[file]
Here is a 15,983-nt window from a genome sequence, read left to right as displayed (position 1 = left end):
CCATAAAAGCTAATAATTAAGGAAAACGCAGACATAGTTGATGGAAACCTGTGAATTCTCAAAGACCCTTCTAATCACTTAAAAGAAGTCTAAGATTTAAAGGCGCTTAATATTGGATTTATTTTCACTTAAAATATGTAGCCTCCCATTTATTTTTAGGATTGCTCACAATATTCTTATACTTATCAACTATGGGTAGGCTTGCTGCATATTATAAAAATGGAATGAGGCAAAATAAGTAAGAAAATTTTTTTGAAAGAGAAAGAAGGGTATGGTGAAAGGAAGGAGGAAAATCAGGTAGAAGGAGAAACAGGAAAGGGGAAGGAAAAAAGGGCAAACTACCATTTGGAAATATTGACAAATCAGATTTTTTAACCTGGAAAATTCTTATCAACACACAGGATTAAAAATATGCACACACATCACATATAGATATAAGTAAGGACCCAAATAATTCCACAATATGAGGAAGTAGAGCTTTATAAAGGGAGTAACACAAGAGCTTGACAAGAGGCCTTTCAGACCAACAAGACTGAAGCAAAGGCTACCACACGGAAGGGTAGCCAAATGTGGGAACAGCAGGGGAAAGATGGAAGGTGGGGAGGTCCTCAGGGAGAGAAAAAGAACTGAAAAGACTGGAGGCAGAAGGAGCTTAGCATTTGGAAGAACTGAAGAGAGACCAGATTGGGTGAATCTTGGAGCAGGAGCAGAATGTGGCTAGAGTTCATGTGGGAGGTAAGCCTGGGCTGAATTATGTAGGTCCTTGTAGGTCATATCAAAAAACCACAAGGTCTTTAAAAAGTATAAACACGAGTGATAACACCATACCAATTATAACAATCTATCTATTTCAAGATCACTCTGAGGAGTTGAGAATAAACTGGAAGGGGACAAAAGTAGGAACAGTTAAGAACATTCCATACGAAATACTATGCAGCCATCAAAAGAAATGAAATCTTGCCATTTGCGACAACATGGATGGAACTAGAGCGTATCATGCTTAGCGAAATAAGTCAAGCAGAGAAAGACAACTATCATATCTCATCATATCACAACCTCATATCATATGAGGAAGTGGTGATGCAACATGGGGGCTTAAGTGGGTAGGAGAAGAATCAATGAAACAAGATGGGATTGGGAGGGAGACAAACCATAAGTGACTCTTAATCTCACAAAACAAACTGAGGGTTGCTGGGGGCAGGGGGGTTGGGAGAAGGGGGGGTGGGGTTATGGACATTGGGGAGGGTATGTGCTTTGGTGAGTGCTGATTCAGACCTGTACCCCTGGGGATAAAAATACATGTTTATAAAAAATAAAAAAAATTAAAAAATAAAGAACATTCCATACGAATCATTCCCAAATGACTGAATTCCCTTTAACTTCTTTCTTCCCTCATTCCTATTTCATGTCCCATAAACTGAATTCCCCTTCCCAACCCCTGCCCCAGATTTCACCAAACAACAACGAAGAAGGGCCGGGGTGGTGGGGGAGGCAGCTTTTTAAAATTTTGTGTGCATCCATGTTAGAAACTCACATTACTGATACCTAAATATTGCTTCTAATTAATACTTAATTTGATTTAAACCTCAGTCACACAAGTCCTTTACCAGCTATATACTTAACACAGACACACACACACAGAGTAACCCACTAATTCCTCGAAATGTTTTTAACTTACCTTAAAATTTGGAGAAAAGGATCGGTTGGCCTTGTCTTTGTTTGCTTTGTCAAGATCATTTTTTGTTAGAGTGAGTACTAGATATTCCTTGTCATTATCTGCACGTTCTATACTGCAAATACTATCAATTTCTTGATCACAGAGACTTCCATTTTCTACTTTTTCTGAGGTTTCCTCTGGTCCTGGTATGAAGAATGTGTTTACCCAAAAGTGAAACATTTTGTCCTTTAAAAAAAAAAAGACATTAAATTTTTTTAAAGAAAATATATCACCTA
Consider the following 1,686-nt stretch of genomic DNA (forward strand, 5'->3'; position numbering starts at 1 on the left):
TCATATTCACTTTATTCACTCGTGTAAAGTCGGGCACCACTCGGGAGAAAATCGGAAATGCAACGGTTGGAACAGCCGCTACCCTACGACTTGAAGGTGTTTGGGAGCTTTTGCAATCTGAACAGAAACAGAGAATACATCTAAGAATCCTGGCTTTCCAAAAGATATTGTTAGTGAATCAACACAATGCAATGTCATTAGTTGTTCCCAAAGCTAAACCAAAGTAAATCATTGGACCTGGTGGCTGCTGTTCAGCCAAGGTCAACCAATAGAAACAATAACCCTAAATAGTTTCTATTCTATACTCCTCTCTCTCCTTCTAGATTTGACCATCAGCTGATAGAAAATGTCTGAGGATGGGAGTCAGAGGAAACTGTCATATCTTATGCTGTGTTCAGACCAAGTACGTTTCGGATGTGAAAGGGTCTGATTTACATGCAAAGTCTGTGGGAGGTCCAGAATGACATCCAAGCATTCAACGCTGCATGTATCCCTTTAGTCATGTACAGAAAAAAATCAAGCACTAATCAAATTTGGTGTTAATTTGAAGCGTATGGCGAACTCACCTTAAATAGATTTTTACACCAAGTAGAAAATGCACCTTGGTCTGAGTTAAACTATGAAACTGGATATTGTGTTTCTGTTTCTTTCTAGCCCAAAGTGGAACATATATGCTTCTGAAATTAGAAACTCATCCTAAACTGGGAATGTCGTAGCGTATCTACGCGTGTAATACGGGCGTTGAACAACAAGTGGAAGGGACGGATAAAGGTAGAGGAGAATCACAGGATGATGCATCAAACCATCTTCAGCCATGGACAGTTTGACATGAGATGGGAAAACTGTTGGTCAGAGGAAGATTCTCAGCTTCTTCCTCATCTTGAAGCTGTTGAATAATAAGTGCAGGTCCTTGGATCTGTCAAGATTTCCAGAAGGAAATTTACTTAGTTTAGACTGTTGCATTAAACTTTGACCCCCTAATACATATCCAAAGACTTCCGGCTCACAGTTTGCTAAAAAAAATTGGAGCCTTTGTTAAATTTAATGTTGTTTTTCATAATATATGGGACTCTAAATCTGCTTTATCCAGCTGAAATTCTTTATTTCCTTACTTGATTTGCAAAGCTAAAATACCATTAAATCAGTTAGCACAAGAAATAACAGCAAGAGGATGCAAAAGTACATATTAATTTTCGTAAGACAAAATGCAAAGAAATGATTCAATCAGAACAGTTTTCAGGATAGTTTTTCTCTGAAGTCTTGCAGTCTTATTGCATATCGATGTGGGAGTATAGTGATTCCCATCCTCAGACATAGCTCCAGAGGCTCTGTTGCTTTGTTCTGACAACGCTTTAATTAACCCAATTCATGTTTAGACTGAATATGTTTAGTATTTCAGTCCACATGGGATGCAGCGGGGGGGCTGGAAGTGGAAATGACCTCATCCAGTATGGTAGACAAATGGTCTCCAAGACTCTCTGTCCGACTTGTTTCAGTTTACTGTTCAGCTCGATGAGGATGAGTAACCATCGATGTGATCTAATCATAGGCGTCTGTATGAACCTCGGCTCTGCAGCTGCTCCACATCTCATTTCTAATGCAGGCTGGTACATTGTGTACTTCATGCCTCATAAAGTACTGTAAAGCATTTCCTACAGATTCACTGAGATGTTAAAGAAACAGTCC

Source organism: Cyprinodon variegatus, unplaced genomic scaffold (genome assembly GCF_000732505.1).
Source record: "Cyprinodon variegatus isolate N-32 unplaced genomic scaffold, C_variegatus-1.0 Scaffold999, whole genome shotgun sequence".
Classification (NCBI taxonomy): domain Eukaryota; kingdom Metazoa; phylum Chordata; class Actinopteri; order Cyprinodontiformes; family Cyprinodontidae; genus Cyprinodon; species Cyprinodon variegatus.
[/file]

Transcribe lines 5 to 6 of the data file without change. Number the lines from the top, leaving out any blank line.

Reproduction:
Source organism: Cyprinodon variegatus, unplaced genomic scaffold (genome assembly GCF_000732505.1).
Source record: "Cyprinodon variegatus isolate N-32 unplaced genomic scaffold, C_variegatus-1.0 Scaffold999, whole genome shotgun sequence".